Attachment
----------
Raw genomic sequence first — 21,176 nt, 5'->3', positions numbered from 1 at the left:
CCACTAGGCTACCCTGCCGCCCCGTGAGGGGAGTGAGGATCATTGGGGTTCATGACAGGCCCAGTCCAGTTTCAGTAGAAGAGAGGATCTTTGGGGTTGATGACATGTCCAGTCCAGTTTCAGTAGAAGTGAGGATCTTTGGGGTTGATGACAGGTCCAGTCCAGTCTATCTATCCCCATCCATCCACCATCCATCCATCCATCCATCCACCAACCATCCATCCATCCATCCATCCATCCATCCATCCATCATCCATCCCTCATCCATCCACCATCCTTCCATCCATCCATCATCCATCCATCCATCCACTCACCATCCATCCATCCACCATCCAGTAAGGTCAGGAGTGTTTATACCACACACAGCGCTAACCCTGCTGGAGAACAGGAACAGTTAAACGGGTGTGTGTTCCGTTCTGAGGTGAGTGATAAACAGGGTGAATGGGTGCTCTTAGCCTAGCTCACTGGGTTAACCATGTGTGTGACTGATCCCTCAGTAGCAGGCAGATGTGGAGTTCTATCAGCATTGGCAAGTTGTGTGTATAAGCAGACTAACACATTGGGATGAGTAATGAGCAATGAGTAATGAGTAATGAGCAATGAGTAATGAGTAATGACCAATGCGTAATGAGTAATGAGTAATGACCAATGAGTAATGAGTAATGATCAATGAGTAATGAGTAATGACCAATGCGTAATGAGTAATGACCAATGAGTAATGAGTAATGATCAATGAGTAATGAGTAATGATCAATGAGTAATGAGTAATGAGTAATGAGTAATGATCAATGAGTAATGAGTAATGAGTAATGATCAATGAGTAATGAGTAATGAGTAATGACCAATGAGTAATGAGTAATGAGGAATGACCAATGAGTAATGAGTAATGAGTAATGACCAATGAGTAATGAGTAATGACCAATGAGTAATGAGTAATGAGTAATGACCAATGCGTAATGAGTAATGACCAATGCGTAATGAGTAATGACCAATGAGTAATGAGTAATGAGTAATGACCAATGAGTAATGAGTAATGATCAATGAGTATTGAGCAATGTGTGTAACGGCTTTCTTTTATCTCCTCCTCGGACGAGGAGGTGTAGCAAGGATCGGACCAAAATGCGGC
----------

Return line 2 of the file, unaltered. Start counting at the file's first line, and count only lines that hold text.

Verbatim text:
CCACTAGGCTACCCTGCCGCCCCGTGAGGGGAGTGAGGATCATTGGGGTTCATGACAGGCCCAGTCCAGTTTCAGTAGAAGAGAGGATCTTTGGGGTTGATGACATGTCCAGTCCAGTTTCAGTAGAAGTGAGGATCTTTGGGGTTGATGACAGGTCCAGTCCAGTCTATCTATCCCCATCCATCCACCATCCATCCATCCATCCATCCACCAACCATCCATCCATCCATCCATCCATCCATCCATCCATCATCCATCCCTCATCCATCCACCATCCTTCCATCCATCCATCATCCATCCATCCATCCACTCACCATCCATCCATCCACCATCCAGTAAGGTCAGGAGTGTTTATACCACACACAGCGCTAACCCTGCTGGAGAACAGGAACAGTTAAACGGGTGTGTGTTCCGTTCTGAGGTGAGTGATAAACAGGGTGAATGGGTGCTCTTAGCCTAGCTCACTGGGTTAACCATGTGTGTGACTGATCCCTCAGTAGCAGGCAGATGTGGAGTTCTATCAGCATTGGCAAGTTGTGTGTATAAGCAGACTAACACATTGGGATGAGTAATGAGCAATGAGTAATGAGTAATGAGCAATGAGTAATGAGTAATGACCAATGCGTAATGAGTAATGAGTAATGACCAATGAGTAATGAGTAATGATCAATGAGTAATGAGTAATGACCAATGCGTAATGAGTAATGACCAATGAGTAATGAGTAATGATCAATGAGTAATGAGTAATGATCAATGAGTAATGAGTAATGAGTAATGAGTAATGATCAATGAGTAATGAGTAATGAGTAATGATCAATGAGTAATGAGTAATGAGTAATGACCAATGAGTAATGAGTAATGAGGAATGACCAATGAGTAATGAGTAATGAGTAATGACCAATGAGTAATGAGTAATGACCAATGAGTAATGAGTAATGAGTAATGACCAATGCGTAATGAGTAATGACCAATGCGTAATGAGTAATGACCAATGAGTAATGAGTAATGAGTAATGACCAATGAGTAATGAGTAATGATCAATGAGTATTGAGCAATGTGTGTAACGGCTTTCTTTTATCTCCTCCTCGGACGAGGAGGTGTAGCAAGGATCGGACCAAAATGCGGC